By Mohani Niza
ADHD, which stands for attention-deficit/hyperactivity disorder, is a common mental condition that strikes children, as well as adults.
Adults who live with ADHD experience a wide-range of symptoms, such as:
In the U.S, about 4% to 5% of adults have ADHD, though few get diagnosed or treated for it.
In Malaysia, the documented prevalence rate of ADHD is 3.9%, but experts think it could be higher due to unrecorded cases. More males than females are thought to have it.
I recently spoke to three Malaysians who live with ADHD to understand this condition further.
Robert is a 35-year-old sales engineer living in Kota Kinabalu, Sabah. He works in a family-owned water equipment company that supplies pumps, filters, and irrigation tools.
Growing up, he faced difficulties at school. He routinely went for counselling, before ending up in Canada and being transferred to a senior psychological counsellor for issues in schoolwork. He was officially diagnosed with ADHD in 2010.
“I routinely miss deadlines and have problems with communication, as my priorities shift constantly and by the hour on top of having problems with procrastination and distractions,” he told me.
Selma (real name withheld), a 43-year-old lecturer in a private university in Kuala Lumpur, told me that she easily gets bored and hates monotony. “I was given a task that I do not like and found myself just surfing the internet to avoid it. I also find it very difficult to focus on my professional studies and failed my professional papers several times.”
This led her to see a psychiatrist in 2011, which led to a diagnosis.
Aside from the symptoms above, people with ADHD also tend to be perfectionists. Perfectionism has caused a rift in Selma’s relationship with her family who is unhappy with her specific ways of cleaning. “I prefer to do my house chores alone while listening to podcasts when everyone is asleep,” she said as a solution.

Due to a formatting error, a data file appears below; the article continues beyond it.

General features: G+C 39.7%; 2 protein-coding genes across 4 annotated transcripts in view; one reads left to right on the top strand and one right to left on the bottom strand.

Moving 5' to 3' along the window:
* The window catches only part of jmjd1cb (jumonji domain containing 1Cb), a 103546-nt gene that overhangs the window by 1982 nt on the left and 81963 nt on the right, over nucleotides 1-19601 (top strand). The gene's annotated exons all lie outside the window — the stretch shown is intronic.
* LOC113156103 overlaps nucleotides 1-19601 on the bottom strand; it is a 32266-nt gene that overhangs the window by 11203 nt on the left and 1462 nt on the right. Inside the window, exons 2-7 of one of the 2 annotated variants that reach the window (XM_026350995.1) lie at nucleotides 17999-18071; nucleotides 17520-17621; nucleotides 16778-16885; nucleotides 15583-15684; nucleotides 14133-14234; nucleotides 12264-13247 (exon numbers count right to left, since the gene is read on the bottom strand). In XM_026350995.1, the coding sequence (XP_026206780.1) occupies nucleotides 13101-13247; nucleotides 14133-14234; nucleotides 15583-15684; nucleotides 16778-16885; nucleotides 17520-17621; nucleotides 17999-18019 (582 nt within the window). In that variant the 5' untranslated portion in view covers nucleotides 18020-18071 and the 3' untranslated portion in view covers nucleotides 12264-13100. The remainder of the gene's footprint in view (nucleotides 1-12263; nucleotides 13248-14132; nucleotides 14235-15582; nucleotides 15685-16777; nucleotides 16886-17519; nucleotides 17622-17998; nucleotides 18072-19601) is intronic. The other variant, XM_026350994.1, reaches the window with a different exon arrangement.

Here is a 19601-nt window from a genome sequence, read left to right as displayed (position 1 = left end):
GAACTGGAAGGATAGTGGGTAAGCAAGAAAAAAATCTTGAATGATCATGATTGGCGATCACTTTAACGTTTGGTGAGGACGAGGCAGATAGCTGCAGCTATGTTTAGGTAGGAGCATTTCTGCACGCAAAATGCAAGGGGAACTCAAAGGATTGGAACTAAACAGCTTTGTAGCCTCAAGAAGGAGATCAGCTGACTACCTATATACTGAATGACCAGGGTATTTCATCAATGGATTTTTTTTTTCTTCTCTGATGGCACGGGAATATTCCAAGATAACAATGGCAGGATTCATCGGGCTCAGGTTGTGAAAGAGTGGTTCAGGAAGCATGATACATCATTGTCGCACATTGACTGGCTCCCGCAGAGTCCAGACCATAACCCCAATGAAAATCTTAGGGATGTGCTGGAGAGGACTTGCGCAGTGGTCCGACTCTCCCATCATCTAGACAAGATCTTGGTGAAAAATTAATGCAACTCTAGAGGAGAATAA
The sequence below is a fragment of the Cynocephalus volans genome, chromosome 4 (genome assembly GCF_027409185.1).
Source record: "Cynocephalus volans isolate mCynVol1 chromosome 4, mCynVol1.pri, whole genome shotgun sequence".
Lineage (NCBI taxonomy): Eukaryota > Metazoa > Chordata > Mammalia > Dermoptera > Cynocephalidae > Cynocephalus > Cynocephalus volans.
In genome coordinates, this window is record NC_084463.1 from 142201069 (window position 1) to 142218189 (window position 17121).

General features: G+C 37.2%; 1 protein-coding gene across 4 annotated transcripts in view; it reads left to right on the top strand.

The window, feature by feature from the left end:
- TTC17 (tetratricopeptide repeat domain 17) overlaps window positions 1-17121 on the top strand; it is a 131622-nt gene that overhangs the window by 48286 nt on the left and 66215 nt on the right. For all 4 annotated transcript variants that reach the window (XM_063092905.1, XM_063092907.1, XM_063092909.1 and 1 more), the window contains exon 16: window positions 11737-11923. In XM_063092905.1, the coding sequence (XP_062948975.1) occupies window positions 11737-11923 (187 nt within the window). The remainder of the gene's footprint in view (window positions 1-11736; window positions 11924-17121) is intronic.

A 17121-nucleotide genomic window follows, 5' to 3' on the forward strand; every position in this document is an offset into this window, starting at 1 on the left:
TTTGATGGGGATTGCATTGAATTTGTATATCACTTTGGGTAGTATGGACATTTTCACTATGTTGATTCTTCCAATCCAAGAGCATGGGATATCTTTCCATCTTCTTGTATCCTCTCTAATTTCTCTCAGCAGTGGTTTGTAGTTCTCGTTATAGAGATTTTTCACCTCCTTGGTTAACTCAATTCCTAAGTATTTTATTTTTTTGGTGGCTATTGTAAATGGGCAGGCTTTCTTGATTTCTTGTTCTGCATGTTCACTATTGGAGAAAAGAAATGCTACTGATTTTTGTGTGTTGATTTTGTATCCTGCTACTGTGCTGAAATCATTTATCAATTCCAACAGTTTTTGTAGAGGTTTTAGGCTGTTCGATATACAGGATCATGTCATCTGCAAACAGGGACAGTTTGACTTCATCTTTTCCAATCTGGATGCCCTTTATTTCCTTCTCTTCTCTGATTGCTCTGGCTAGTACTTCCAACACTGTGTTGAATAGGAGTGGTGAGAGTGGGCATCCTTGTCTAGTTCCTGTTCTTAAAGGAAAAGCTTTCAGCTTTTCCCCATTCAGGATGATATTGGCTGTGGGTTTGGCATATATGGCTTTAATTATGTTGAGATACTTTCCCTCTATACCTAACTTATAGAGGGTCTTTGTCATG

My third interviewee is Lainie, a 39-year-old communications consultant based in the Klang Valley, who mainly works with arts and cultural institutions. Her friend was diagnosed with the condition and Lainie suspected that she herself might have it due to certain shared traits. A health professional diagnosed her in May 2021.
“Impulse control makes it difficult for me to not interrupt people, because I want to voice one of my thoughts before they fade into the ether,” she described one of her more obvious symptoms.
How people cope with ADHD
People with ADHD usually undergo a series of treatments for their conditions. There are 5 types of medicine licensed to treat ADHD. Aside from medications, people living with ADHD also opt for other treatments encompassing education, skills training and psychological counselling.
Robert is not on medication, though he used to be. Meanwhile, Selma used to take a medication called Concerta, but because of cost issues, switched to Ritalin instead, which she takes each time before she begins a difficult task. Lainie too takes medications, and like Selma, finds them expensive.
The both of them told me they devise creative ways to manage their ADHD.
“I implement very simple reminder systems and check lists. Not everything needs to be categorised, or have its own colour. Just put it all in one place and make it a habit to check at the start and end of the day,” Lainie said, sharing some tips.
For Selma, it meant moving out from her family home and living in her own place. “My family is not happy with my alternative ways of cleaning the house despite the clean results so eventually I moved into my own house in late 2021.”
She also counts the pandemic lockdown a blessing. “I don't get along well with micromanaging bosses and tend not to stay very long in that kind of environment, so I love working from home because I can be productive the way I want it to be.”
She also makes sure she gets a good night sleep and takes naps during lunch hours. “For me, rest is important to tackle the tasks ahead. I try to avoid disrupting the circadian rhythm, and I list down tasks to do and bills to pay.”
ADHD can be something difficult to live with, but for many, it can also be a blessing in disguise.
Robert said that ADHD gives him a keen eye to detail and allows him to be a good problem solver. He calls himself a “problematic perfectionist”.
“I’d describe ADHD as having a brain that never turns off, constantly consuming one thing or another, and requires constant stimulation to really utilise it as a skill,” he said.
Lainie too finds ADHD helpful at times. “The nature of my work requires me to generate creative solutions, be knowledgeable in a wide range of issues and technologies, and collaborate with people in various countries on cultural projects of very different character and contexts. My raging ADHD makes it fun to keep up with everything that is going on, and I love hearing people talk about their projects, and thinking of ways we can work together.“
“I see ADHD as making my daily life really interesting, and it has been a strength in my career more than a hindrance."
If you think you might have ADHD, seek the help of a professional and do not rely on your own diagnosis.